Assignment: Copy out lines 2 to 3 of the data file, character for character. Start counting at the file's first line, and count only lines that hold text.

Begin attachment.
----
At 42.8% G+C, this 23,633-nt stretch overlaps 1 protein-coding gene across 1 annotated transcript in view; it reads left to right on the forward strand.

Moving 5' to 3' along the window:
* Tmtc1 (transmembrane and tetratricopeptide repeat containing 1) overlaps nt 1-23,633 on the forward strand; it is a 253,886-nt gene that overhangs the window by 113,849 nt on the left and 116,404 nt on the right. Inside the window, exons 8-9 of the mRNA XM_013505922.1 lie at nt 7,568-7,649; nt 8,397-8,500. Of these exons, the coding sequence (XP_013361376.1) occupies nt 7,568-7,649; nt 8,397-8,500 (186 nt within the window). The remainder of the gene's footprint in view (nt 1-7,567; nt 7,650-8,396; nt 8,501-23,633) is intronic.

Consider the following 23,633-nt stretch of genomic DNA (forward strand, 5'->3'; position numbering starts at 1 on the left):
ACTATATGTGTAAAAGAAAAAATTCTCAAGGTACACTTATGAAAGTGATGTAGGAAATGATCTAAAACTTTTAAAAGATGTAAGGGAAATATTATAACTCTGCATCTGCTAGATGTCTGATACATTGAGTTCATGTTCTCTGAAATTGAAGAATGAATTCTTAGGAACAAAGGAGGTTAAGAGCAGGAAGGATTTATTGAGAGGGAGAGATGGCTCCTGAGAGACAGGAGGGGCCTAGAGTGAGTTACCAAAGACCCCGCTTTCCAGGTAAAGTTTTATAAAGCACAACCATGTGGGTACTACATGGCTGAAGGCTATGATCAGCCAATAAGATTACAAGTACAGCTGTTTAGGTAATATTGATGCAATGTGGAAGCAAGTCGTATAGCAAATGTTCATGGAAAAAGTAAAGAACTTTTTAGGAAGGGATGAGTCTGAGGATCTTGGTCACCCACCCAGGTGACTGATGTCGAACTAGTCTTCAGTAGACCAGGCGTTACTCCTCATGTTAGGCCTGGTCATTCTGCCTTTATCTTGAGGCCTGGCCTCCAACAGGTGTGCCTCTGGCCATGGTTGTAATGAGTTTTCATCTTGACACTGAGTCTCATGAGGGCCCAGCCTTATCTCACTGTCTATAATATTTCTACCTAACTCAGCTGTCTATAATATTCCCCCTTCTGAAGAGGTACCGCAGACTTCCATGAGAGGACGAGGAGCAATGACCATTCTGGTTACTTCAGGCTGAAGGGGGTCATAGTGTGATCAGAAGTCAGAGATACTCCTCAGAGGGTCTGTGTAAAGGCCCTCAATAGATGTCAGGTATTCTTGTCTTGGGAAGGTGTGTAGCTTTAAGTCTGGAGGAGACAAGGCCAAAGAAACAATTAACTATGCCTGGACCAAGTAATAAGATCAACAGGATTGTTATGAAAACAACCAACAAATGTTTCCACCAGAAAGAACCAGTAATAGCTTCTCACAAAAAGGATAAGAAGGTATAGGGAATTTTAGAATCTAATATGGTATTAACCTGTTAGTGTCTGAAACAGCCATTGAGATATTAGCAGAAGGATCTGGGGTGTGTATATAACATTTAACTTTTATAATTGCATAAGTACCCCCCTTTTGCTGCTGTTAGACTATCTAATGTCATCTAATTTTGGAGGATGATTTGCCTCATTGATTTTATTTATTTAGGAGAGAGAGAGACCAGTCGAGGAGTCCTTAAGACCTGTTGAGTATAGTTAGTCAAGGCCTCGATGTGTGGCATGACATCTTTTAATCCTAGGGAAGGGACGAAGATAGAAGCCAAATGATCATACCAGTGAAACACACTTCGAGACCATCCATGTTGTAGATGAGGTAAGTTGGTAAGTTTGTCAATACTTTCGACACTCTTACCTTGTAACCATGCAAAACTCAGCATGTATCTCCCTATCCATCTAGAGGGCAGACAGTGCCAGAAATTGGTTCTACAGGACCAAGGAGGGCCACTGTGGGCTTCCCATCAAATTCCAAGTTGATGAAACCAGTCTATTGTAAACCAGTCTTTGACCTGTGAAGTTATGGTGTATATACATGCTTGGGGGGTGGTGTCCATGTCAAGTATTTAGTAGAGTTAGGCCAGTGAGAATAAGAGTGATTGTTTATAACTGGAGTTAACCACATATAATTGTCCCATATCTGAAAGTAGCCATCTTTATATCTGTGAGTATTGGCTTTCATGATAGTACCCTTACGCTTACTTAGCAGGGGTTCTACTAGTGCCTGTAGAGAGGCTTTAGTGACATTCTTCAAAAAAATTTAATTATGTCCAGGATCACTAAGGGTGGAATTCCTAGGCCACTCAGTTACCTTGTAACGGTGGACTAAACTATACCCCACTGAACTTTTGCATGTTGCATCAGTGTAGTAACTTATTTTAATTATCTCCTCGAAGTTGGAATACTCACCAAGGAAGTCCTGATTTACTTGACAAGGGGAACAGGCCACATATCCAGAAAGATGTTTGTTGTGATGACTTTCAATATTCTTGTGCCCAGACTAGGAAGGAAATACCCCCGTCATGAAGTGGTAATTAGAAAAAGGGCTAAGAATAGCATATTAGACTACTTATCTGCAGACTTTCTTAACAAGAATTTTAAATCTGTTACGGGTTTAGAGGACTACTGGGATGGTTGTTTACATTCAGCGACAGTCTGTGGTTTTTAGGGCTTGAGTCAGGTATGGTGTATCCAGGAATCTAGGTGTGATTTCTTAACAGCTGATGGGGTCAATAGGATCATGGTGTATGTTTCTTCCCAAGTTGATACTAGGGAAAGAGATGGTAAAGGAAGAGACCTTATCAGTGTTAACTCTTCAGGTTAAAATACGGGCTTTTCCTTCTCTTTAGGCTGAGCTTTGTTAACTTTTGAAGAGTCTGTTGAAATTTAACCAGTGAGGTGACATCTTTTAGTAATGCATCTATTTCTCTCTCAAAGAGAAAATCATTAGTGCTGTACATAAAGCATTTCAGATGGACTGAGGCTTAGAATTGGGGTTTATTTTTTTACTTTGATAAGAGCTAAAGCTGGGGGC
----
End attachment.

Moving 5' to 3' along the window:
* Tmtc1 (transmembrane and tetratricopeptide repeat containing 1) overlaps nt 1-23,633 on the forward strand; it is a 253,886-nt gene that overhangs the window by 113,849 nt on the left and 116,404 nt on the right. Inside the window, exons 8-9 of the mRNA XM_013505922.1 lie at nt 7,568-7,649; nt 8,397-8,500. Of these exons, the coding sequence (XP_013361376.1) occupies nt 7,568-7,649; nt 8,397-8,500 (186 nt within the window). The remainder of the gene's footprint in view (nt 1-7,567; nt 7,650-8,396; nt 8,501-23,633) is intronic.